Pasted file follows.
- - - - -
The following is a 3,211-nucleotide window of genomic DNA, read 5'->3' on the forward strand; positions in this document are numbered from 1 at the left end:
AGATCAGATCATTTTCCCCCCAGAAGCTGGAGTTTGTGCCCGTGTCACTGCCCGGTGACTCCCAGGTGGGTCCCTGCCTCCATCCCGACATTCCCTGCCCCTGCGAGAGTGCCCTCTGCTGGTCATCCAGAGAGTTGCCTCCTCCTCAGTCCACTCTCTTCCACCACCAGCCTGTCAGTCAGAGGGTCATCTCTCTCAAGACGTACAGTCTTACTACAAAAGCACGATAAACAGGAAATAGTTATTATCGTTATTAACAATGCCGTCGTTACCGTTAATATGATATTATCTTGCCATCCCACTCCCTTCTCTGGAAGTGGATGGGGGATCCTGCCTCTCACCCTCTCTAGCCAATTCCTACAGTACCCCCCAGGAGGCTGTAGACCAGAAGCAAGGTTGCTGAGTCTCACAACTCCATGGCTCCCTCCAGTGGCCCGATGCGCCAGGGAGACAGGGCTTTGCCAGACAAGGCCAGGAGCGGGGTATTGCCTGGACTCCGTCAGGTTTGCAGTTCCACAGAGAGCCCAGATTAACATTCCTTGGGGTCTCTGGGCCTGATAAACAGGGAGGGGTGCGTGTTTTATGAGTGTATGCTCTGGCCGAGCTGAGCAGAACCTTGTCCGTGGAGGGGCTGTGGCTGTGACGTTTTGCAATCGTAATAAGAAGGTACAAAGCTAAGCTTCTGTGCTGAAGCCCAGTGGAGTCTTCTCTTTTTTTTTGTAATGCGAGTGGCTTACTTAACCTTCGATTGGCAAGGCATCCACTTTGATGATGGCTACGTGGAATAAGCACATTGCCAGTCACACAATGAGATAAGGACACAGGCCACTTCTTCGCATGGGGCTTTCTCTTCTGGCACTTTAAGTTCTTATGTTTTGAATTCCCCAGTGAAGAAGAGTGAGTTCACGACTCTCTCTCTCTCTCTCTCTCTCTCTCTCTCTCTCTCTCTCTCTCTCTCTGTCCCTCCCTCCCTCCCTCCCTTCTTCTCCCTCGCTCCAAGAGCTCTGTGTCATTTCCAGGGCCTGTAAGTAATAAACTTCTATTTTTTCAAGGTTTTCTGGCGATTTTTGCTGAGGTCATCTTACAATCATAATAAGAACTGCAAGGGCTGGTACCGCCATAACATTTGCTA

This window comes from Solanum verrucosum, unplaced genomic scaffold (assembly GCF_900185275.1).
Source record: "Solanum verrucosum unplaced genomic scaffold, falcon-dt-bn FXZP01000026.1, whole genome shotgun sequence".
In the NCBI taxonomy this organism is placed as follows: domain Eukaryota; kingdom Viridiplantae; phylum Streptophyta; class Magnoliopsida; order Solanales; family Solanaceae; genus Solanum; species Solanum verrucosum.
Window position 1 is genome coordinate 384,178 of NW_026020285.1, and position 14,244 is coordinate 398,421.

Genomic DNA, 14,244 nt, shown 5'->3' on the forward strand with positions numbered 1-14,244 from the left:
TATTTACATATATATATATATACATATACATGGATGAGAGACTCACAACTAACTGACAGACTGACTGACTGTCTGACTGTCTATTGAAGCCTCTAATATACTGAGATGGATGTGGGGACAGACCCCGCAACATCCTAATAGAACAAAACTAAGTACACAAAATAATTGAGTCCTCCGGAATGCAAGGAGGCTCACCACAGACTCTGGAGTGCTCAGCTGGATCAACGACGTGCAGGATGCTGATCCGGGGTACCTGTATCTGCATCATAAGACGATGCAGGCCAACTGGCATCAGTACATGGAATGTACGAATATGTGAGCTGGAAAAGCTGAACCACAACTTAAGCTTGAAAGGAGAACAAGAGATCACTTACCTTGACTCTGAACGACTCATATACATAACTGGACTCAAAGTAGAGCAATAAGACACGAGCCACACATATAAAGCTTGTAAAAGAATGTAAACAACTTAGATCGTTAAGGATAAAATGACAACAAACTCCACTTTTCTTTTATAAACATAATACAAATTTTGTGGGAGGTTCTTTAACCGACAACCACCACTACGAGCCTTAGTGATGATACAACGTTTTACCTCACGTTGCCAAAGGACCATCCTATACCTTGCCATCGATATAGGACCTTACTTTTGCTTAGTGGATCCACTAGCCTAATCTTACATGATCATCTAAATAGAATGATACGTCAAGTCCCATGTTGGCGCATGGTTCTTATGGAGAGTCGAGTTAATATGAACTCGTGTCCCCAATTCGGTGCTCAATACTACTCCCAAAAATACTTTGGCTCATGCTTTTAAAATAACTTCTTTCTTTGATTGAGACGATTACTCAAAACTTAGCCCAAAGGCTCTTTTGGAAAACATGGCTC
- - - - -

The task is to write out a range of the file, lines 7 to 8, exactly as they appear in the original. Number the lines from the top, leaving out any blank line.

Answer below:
Genomic DNA, 14,244 nt, shown 5'->3' on the forward strand with positions numbered 1-14,244 from the left:
TATTTACATATATATATATATACATATACATGGATGAGAGACTCACAACTAACTGACAGACTGACTGACTGTCTGACTGTCTATTGAAGCCTCTAATATACTGAGATGGATGTGGGGACAGACCCCGCAACATCCTAATAGAACAAAACTAAGTACACAAAATAATTGAGTCCTCCGGAATGCAAGGAGGCTCACCACAGACTCTGGAGTGCTCAGCTGGATCAACGACGTGCAGGATGCTGATCCGGGGTACCTGTATCTGCATCATAAGACGATGCAGGCCAACTGGCATCAGTACATGGAATGTACGAATATGTGAGCTGGAAAAGCTGAACCACAACTTAAGCTTGAAAGGAGAACAAGAGATCACTTACCTTGACTCTGAACGACTCATATACATAACTGGACTCAAAGTAGAGCAATAAGACACGAGCCACACATATAAAGCTTGTAAAAGAATGTAAACAACTTAGATCGTTAAGGATAAAATGACAACAAACTCCACTTTTCTTTTATAAACATAATACAAATTTTGTGGGAGGTTCTTTAACCGACAACCACCACTACGAGCCTTAGTGATGATACAACGTTTTACCTCACGTTGCCAAAGGACCATCCTATACCTTGCCATCGATATAGGACCTTACTTTTGCTTAGTGGATCCACTAGCCTAATCTTACATGATCATCTAAATAGAATGATACGTCAAGTCCCATGTTGGCGCATGGTTCTTATGGAGAGTCGAGTTAATATGAACTCGTGTCCCCAATTCGGTGCTCAATACTACTCCCAAAAATACTTTGGCTCATGCTTTTAAAATAACTTCTTTCTTTGATTGAGACGATTACTCAAAACTTAGCCCAAAGGCTCTTTTGGAAAACATGGCTC